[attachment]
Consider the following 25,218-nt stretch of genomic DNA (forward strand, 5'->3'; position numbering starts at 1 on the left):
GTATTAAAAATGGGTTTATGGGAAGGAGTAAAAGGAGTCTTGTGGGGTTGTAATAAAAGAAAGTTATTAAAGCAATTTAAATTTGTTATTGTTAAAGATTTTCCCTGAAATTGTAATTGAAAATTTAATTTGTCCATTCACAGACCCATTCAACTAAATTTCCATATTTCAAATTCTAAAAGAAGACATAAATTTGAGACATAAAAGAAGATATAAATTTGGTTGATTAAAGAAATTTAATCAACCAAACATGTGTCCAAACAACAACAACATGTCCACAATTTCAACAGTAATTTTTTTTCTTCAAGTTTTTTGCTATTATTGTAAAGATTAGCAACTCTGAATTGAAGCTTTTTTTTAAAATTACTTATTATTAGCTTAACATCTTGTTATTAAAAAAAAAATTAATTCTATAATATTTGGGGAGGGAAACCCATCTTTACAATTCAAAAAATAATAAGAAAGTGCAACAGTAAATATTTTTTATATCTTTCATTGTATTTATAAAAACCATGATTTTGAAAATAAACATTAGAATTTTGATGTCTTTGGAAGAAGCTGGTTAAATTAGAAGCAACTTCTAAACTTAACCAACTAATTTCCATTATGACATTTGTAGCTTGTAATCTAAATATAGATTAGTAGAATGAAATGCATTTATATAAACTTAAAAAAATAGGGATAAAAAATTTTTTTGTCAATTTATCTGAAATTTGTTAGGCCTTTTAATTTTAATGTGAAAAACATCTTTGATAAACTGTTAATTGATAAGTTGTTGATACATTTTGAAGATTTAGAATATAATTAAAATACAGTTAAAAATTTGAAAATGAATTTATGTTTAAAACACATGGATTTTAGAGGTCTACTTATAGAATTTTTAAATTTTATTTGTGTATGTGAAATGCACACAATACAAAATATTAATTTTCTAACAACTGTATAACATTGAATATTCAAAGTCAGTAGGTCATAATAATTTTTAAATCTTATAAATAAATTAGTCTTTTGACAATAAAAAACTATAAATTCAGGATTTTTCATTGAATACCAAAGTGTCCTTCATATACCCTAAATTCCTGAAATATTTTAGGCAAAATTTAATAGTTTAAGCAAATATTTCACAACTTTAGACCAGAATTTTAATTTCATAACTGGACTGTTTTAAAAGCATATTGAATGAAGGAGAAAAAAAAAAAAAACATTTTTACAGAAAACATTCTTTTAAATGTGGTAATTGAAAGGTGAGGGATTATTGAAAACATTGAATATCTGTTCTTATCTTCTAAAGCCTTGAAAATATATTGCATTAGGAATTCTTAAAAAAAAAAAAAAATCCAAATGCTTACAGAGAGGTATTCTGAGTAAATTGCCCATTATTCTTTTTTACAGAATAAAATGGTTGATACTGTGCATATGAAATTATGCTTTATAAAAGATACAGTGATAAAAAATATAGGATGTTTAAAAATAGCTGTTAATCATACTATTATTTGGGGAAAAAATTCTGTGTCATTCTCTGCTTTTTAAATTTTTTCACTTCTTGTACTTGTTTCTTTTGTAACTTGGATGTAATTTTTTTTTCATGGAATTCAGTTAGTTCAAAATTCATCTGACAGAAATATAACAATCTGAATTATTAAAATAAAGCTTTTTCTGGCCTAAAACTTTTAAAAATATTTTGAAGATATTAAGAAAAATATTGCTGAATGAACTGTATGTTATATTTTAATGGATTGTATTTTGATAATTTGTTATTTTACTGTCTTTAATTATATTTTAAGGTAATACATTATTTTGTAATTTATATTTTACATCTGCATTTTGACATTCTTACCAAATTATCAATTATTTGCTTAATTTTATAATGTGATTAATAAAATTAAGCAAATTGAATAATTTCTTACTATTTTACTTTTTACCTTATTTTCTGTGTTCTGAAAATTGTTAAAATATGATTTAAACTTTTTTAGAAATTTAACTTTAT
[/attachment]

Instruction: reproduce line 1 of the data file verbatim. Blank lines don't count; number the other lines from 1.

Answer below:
Consider the following 25,218-nt stretch of genomic DNA (forward strand, 5'->3'; position numbering starts at 1 on the left):